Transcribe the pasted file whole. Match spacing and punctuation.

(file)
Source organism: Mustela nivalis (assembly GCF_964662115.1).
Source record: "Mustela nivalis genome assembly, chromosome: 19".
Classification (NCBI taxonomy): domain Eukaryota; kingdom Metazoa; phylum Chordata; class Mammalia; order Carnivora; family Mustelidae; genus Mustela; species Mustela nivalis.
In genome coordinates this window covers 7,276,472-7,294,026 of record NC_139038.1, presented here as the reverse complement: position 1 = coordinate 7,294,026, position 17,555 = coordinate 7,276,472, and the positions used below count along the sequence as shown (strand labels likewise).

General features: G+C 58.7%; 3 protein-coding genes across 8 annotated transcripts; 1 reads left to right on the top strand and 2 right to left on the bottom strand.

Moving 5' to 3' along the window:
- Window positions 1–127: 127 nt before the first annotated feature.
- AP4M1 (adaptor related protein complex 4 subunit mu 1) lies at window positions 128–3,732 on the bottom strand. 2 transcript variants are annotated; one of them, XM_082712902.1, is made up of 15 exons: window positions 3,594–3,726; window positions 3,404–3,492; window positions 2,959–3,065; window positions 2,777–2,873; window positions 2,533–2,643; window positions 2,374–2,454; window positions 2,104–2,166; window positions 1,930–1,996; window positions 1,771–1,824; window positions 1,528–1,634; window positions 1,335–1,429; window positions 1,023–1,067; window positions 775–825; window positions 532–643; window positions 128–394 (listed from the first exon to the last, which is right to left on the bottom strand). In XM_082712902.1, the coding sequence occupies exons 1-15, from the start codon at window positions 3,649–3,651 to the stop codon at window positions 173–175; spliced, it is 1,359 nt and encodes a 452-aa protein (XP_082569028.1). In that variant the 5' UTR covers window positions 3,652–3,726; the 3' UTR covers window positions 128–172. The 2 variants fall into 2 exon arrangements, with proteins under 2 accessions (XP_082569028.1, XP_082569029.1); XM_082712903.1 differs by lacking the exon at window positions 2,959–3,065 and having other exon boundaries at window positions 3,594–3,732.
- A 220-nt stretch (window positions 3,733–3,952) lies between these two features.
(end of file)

Source organism: Mustela nivalis (assembly GCF_964662115.1).
Source record: "Mustela nivalis genome assembly, chromosome: 19".
Classification (NCBI taxonomy): domain Eukaryota; kingdom Metazoa; phylum Chordata; class Mammalia; order Carnivora; family Mustelidae; genus Mustela; species Mustela nivalis.
In genome coordinates this window covers 7,276,472-7,294,026 of record NC_139038.1, presented here as the reverse complement: position 1 = coordinate 7,294,026, position 17,555 = coordinate 7,276,472, and the positions used below count along the sequence as shown (strand labels likewise).

General features: G+C 58.7%; 3 protein-coding genes across 8 annotated transcripts; 1 reads left to right on the top strand and 2 right to left on the bottom strand.

Moving 5' to 3' along the window:
- Window positions 1–127: 127 nt before the first annotated feature.
- AP4M1 (adaptor related protein complex 4 subunit mu 1) lies at window positions 128–3,732 on the bottom strand. 2 transcript variants are annotated; one of them, XM_082712902.1, is made up of 15 exons: window positions 3,594–3,726; window positions 3,404–3,492; window positions 2,959–3,065; window positions 2,777–2,873; window positions 2,533–2,643; window positions 2,374–2,454; window positions 2,104–2,166; window positions 1,930–1,996; window positions 1,771–1,824; window positions 1,528–1,634; window positions 1,335–1,429; window positions 1,023–1,067; window positions 775–825; window positions 532–643; window positions 128–394 (listed from the first exon to the last, which is right to left on the bottom strand). In XM_082712902.1, the coding sequence occupies exons 1-15, from the start codon at window positions 3,649–3,651 to the stop codon at window positions 173–175; spliced, it is 1,359 nt and encodes a 452-aa protein (XP_082569028.1). In that variant the 5' UTR covers window positions 3,652–3,726; the 3' UTR covers window positions 128–172. The 2 variants fall into 2 exon arrangements, with proteins under 2 accessions (XP_082569028.1, XP_082569029.1); XM_082712903.1 differs by lacking the exon at window positions 2,959–3,065 and having other exon boundaries at window positions 3,594–3,732.
- A 220-nt stretch (window positions 3,733–3,952) lies between these two features.